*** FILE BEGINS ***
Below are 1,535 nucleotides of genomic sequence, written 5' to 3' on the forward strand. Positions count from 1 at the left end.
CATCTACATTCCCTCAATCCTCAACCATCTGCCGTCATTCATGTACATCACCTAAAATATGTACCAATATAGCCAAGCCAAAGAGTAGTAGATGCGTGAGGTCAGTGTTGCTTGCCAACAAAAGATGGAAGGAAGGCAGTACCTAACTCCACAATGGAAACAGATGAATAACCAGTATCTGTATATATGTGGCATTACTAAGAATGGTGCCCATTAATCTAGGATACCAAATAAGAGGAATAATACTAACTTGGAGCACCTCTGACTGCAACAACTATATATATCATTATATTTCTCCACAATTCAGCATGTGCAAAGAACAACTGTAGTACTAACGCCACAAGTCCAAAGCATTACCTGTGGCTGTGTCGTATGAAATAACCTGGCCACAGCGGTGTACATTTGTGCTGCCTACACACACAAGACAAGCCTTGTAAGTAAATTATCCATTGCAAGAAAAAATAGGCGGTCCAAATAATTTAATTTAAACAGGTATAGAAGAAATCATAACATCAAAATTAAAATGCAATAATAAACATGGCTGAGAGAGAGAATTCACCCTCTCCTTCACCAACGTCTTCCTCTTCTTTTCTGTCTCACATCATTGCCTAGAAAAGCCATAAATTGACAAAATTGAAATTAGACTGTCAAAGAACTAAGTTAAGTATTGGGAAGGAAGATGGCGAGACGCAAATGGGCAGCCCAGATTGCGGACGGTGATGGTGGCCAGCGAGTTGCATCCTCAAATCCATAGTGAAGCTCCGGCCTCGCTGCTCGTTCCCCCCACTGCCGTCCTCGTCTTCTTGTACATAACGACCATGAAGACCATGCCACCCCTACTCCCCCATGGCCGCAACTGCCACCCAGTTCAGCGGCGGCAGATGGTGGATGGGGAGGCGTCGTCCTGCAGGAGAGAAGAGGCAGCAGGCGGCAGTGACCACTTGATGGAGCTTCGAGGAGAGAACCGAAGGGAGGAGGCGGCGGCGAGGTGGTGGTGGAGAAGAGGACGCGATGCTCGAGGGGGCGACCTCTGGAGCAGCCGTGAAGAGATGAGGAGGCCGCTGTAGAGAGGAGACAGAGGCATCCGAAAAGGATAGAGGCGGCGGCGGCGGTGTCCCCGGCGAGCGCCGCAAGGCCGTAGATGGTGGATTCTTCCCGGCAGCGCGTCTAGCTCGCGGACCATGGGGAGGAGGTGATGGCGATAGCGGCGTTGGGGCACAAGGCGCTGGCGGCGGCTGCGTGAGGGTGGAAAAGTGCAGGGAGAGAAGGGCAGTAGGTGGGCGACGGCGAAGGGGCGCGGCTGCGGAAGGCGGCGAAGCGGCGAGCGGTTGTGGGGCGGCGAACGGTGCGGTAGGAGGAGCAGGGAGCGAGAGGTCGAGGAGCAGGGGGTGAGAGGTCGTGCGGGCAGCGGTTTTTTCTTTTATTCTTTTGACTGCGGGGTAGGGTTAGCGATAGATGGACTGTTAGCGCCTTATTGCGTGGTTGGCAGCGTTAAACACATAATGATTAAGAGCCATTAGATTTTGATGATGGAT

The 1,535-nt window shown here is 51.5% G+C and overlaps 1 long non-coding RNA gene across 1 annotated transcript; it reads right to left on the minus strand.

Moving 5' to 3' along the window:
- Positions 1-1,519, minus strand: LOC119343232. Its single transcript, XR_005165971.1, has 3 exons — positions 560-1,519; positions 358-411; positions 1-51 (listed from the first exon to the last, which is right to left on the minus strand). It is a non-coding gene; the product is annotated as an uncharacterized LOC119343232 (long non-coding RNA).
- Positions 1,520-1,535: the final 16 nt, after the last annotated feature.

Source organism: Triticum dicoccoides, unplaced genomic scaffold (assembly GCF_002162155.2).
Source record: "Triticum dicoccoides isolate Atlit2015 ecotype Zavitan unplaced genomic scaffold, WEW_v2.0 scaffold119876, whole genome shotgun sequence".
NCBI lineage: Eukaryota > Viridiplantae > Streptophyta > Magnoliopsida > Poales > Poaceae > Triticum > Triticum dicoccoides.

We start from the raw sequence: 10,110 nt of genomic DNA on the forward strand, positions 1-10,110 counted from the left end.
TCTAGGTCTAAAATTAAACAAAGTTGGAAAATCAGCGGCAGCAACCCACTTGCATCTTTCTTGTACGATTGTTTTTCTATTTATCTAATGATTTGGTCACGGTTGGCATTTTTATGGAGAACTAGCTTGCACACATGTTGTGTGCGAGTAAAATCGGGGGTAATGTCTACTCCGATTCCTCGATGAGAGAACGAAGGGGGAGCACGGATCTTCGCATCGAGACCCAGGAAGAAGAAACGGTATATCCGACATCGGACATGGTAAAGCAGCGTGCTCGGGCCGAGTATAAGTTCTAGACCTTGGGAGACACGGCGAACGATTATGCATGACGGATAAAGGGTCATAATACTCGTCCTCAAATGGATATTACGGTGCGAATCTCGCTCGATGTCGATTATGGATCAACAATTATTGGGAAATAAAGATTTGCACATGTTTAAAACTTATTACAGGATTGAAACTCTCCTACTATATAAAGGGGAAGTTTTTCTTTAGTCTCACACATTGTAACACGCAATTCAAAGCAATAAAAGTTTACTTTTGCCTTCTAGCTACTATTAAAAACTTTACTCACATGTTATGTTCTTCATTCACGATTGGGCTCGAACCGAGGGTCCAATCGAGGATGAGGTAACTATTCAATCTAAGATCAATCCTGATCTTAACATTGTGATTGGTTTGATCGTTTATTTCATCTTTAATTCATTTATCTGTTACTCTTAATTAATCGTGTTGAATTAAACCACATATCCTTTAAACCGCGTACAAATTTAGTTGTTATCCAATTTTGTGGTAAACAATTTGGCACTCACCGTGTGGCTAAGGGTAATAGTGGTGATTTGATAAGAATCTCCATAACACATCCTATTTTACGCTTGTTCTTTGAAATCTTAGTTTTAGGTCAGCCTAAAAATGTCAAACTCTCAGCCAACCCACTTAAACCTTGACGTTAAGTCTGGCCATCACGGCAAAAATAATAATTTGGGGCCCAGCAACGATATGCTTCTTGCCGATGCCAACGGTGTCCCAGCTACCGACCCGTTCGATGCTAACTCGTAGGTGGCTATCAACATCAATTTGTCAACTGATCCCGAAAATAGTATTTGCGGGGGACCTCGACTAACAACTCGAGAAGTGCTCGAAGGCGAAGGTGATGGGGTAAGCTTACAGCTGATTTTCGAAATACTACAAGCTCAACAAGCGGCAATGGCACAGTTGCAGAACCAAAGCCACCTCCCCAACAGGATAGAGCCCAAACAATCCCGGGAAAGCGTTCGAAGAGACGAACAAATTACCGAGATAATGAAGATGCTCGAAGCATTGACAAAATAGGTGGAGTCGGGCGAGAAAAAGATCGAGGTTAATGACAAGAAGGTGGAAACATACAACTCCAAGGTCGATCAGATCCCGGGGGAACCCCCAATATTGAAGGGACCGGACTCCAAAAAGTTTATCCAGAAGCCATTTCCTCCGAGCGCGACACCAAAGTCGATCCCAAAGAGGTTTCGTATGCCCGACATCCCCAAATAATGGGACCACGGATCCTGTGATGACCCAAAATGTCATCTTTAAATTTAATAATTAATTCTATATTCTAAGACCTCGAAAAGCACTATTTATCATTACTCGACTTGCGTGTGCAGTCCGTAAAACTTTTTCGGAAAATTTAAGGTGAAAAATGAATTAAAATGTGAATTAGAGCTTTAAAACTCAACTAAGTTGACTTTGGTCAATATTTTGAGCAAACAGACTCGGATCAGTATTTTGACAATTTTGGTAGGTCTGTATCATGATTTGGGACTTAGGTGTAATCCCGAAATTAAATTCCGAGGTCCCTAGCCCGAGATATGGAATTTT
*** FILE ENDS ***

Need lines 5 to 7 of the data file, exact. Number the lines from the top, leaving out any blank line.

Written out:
- Positions 1-1,519, minus strand: LOC119343232. Its single transcript, XR_005165971.1, has 3 exons — positions 560-1,519; positions 358-411; positions 1-51 (listed from the first exon to the last, which is right to left on the minus strand). It is a non-coding gene; the product is annotated as an uncharacterized LOC119343232 (long non-coding RNA).
- Positions 1,520-1,535: the final 16 nt, after the last annotated feature.

Source organism: Triticum dicoccoides, unplaced genomic scaffold (assembly GCF_002162155.2).